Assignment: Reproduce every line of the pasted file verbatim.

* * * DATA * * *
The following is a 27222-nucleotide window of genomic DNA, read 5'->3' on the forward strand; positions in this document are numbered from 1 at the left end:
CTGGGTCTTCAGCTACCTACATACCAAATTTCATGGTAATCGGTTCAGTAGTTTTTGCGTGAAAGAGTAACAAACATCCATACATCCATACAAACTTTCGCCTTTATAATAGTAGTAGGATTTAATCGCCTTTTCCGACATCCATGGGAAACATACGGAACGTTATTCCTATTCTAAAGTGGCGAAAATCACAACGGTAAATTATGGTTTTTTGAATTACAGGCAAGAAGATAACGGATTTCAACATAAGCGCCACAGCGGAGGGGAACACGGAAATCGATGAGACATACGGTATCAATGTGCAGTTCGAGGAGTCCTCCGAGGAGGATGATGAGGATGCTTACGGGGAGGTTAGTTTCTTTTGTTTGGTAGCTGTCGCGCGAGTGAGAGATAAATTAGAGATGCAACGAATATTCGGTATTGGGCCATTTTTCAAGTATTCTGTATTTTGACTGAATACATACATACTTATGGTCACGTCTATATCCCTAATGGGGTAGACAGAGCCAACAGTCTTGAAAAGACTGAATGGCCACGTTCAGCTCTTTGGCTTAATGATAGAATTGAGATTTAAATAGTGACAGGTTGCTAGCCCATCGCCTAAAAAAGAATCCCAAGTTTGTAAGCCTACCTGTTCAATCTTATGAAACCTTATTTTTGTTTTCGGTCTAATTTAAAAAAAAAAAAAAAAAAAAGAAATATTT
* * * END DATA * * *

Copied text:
The following is a 27222-nucleotide window of genomic DNA, read 5'->3' on the forward strand; positions in this document are numbered from 1 at the left end:
CTGGGTCTTCAGCTACCTACATACCAAATTTCATGGTAATCGGTTCAGTAGTTTTTGCGTGAAAGAGTAACAAACATCCATACATCCATACAAACTTTCGCCTTTATAATAGTAGTAGGATTTAATCGCCTTTTCCGACATCCATGGGAAACATACGGAACGTTATTCCTATTCTAAAGTGGCGAAAATCACAACGGTAAATTATGGTTTTTTGAATTACAGGCAAGAAGATAACGGATTTCAACATAAGCGCCACAGCGGAGGGGAACACGGAAATCGATGAGACATACGGTATCAATGTGCAGTTCGAGGAGTCCTCCGAGGAGGATGATGAGGATGCTTACGGGGAGGTTAGTTTCTTTTGTTTGGTAGCTGTCGCGCGAGTGAGAGATAAATTAGAGATGCAACGAATATTCGGTATTGGGCCATTTTTCAAGTATTCTGTATTTTGACTGAATACATACATACTTATGGTCACGTCTATATCCCTAATGGGGTAGACAGAGCCAACAGTCTTGAAAAGACTGAATGGCCACGTTCAGCTCTTTGGCTTAATGATAGAATTGAGATTTAAATAGTGACAGGTTGCTAGCCCATCGCCTAAAAAAGAATCCCAAGTTTGTAAGCCTACCTGTTCAATCTTATGAAACCTTATTTTTGTTTTCGGTCTAATTTAAAAAAAAAAAAAAAAAAAAGAAATATTT